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Seabiscuit Movie Review

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Seabiscuit movie poster

Seabiscuit movie poster

Universal Studios
Seabiscuit
Featuring Tobey Maguire, Chris Cooper, Jeff Bridges
Director Gary Ross
MPAA Rating PG-13

The day we have all been waiting for is finally here, Seabiscuit is now open in theaters everywhere. I made sure to catch the very first showing here in town at noon on Friday and was very impressed. Any racing fan will love this movie and enjoy it immensely. People who don't know anything about racing will also enjoy it for the great story, excellent acting, and beautiful photography. The characters are very well defined and it would be hard not to feel for them as they struggle through their own personal problems to finally achieve success thanks to Seabiscuit.

The first section of the movie sets up the background for the story, showing how each of the main human characters had been hit by adversity during the same time the whole nation was suffering through the great depression. You don't see Seabiscuit until well into the movie, but once he appears he becomes the central focus of the story.

Tobey Maguire does a great job as jockey Red Pollard, even though he is really a bit young compared to the real Pollard was during his time with Seabiscuit. Chris Cooper gives a solid performance as "Silent Tom" Smith, exuding an aura of calm strength even at the worst of times. Jeff Bridges is exuberant as Seabiscuit's owner and biggest promoter, Charles Howard. William H. Macy adds a nice bit of comic relief with his scenes as radio race reporter "Tick Tock" McLaughlin, a character created for the movie who was not in the book. Even first-time actor and jockey Gary Stevens does a very credible job as George Woolf.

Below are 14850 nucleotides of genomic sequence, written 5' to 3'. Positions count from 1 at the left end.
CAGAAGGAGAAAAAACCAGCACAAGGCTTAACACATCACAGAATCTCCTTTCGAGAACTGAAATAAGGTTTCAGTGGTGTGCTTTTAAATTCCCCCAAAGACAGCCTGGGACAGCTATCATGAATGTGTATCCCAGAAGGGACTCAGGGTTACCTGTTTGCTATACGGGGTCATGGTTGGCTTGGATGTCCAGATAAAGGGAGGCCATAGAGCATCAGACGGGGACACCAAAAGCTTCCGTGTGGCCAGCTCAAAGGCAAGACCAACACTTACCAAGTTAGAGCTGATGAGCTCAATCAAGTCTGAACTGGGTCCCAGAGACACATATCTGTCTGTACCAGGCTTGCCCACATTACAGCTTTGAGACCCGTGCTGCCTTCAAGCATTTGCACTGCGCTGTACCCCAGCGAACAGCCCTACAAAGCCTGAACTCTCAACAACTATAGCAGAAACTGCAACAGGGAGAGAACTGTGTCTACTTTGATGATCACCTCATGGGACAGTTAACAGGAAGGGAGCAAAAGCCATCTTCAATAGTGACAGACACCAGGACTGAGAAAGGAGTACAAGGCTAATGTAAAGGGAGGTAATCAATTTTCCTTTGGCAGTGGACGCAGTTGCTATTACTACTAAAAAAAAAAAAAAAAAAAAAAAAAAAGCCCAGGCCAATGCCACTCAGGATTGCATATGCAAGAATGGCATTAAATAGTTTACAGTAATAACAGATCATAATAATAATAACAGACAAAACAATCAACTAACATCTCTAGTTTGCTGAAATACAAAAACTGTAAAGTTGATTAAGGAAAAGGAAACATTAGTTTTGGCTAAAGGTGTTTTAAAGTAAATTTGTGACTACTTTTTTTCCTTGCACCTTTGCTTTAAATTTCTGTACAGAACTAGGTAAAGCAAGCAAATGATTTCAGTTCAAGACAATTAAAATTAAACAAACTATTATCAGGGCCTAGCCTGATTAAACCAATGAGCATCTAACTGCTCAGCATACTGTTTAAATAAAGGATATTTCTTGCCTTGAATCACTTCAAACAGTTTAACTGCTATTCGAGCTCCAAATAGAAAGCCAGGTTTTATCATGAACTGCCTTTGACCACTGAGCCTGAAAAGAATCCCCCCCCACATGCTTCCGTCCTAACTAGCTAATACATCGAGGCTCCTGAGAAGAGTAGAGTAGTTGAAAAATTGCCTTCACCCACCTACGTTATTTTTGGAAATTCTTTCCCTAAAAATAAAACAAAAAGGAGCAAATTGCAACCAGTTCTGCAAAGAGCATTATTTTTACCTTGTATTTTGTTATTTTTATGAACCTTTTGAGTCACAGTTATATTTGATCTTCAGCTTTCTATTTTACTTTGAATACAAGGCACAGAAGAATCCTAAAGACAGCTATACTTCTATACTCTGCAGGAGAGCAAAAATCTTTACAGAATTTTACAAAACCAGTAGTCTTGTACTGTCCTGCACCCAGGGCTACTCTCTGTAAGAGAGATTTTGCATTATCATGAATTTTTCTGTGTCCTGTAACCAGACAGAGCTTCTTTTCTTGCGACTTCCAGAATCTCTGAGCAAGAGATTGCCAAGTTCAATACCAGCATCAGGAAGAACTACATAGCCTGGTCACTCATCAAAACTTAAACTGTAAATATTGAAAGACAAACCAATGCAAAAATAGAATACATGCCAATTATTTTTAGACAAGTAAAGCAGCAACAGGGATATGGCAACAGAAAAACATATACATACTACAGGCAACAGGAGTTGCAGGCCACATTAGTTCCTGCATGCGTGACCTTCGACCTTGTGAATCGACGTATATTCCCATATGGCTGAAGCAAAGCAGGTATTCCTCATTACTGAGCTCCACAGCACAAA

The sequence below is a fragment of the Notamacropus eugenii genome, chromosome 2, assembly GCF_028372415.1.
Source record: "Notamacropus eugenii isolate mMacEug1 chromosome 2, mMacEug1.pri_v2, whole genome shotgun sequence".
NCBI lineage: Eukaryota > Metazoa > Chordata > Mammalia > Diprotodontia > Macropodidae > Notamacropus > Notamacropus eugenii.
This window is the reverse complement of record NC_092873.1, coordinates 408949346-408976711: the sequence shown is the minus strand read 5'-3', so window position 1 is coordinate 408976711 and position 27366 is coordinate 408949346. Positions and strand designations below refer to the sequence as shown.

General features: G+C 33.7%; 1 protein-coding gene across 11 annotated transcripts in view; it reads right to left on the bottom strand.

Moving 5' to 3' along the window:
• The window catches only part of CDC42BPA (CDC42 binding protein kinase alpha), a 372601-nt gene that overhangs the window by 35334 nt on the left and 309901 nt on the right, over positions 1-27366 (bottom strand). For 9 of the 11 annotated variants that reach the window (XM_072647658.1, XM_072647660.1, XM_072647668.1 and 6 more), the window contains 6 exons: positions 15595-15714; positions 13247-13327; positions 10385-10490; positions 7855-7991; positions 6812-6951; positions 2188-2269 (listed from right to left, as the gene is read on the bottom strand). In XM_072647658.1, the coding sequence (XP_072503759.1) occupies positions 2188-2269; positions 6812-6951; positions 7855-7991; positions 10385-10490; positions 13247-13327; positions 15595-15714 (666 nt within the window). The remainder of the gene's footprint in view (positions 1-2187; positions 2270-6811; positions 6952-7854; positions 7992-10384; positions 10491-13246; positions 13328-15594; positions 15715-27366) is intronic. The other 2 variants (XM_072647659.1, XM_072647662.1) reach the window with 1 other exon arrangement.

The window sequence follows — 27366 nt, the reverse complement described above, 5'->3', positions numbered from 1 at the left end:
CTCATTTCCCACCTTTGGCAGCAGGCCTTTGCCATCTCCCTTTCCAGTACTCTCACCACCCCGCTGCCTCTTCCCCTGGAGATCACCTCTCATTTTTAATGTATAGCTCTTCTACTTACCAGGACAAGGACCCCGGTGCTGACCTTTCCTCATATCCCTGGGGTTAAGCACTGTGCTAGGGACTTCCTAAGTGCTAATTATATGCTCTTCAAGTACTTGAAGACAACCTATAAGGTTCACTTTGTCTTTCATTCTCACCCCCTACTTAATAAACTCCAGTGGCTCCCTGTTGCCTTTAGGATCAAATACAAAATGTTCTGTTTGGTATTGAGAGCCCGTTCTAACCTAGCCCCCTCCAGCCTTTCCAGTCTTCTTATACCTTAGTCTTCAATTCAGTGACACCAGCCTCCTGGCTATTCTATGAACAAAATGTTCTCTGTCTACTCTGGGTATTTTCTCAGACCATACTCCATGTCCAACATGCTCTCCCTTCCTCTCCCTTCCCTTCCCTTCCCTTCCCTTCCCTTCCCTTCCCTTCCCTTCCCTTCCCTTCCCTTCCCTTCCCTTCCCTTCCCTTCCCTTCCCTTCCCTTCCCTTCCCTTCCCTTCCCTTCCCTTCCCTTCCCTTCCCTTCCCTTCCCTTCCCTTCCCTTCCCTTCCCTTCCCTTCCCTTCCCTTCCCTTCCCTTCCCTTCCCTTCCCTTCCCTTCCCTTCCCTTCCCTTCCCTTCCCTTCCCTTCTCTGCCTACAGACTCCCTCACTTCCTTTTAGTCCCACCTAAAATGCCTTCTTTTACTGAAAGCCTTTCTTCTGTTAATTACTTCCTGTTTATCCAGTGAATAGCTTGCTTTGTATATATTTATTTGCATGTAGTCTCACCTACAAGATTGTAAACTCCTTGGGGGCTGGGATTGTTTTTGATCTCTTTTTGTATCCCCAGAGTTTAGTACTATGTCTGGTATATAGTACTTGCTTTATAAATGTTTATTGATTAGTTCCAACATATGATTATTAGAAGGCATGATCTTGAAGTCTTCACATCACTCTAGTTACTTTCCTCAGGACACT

Although there were 15 different horses who played the role of Seabiscuit, each covering various aspects of his personality, you can't really tell it isn't all the same horse. Chris McCarron, who also choreographed all the races, picked all the horses all out personally and he did an excellent job making them match the looks of the originals.

Director Gary Ross did a great job translating the best-selling book to the screen. It is very true to the story, although obviously some things had to be left out or it would have been way too long. The racing action, which was filmed in an entirely new way, is exciting but perhaps a bit too close up at times making it hard to see the whole race unfold. This is probably just a quibble that racing fans will have, since they are used to the traditional way horse races are televised. The general public, most of whom have probably never watched a horse race, will probably enjoy it more and not miss a thing.

Don't miss this movie, it is a must-see for any racing fan. It has already had many rave reviews from movie critics, who probably don't know or care anything about horse racing, and most seem to think it is Oscar material. Take your non-racing friends to see it; maybe then they will understand your obsession.

Rating: 5 starts out of 5

Don't miss Staci Layne Wilson's movie review and interviews with Gary Stevens, Chris Cooper, and Jeff Bridges!

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